“In the end, “fidelity to man requires fidelity to the truth, which alone is the guarantee of freedom” (Caritas in Veritate, 9). This confidence in the human ability to seek truth, to find truth and to live by the truth led to the foundation of the great European universities.  Surely we must reaffirm this today in order to bring courage to the intellectual forces necessary for the development of a future of authentic human flourishing, a future truly worthy of man.”

What is the goal of the university?  To become a premier research institution?  To have an acclaimed faculty that is published and esteemed?  To raise large endowments?

What is education?  Is it an accumulation of facts?  Acquiring a warehouse of skills?  Completing a certain number of requisites in order to earn that piece of paper that says “diploma” on the top of it?

In my favorite part of his address, the Holy Father reminded the professors that their mission is far greater:  “From the time of Plato, education has been not merely the accumulation of knowledge or skills, but paideia, human formation in the treasures of an intellectual tradition directed to a virtuous life.”

Wow.  Tell that to a state school.  Can you even say the word “virtue” in those halls?

He continues, “While the great universities springing up throughout Europe during the middle ages aimed with confidence at the ideal of a synthesis of all knowledge, it was always in the service of an authentic humanitas, the perfection of the individual within the unity of a well-ordered society.  And likewise today: once young people’s understanding of the fullness and unity of truth has been awakened, they relish the discovery that the question of what they can know opens up the vast adventure of how they ought to be and what they ought to do.”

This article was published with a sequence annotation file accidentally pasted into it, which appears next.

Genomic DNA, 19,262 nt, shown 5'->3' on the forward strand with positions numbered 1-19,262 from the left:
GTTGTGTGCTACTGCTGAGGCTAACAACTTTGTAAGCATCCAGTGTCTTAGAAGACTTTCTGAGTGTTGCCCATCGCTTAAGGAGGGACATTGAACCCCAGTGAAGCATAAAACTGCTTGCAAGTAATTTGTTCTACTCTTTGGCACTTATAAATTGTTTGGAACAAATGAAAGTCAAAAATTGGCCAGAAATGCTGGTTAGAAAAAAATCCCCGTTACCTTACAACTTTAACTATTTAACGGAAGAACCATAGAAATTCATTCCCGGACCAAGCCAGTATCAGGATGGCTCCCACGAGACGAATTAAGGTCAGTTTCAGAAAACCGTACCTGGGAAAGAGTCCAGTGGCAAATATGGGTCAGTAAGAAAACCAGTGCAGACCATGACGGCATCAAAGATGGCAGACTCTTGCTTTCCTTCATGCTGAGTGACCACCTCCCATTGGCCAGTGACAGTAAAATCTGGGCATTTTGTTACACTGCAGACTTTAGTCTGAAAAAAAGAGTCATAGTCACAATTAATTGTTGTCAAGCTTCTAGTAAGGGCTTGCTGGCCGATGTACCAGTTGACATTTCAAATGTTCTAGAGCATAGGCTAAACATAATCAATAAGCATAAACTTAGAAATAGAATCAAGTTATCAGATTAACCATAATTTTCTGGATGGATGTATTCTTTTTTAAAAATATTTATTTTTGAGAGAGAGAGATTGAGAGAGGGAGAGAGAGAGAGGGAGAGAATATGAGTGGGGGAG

Is that what is happening in our universities, who are so quick to hide behind the phrase “academic freedom”?  Do they realize that true academic freedom calls for the pursuit of truth and acquisition of virtue, not the lemming march to the politically-correct drum?  That it requires fidelity to what is true, noble, and good, not the pledge of allegiance to the latest ideological trend?

A society which allows itself to be hypnotized in the academy by the State will soon be conquered and ruled by the State.  Where are we headed?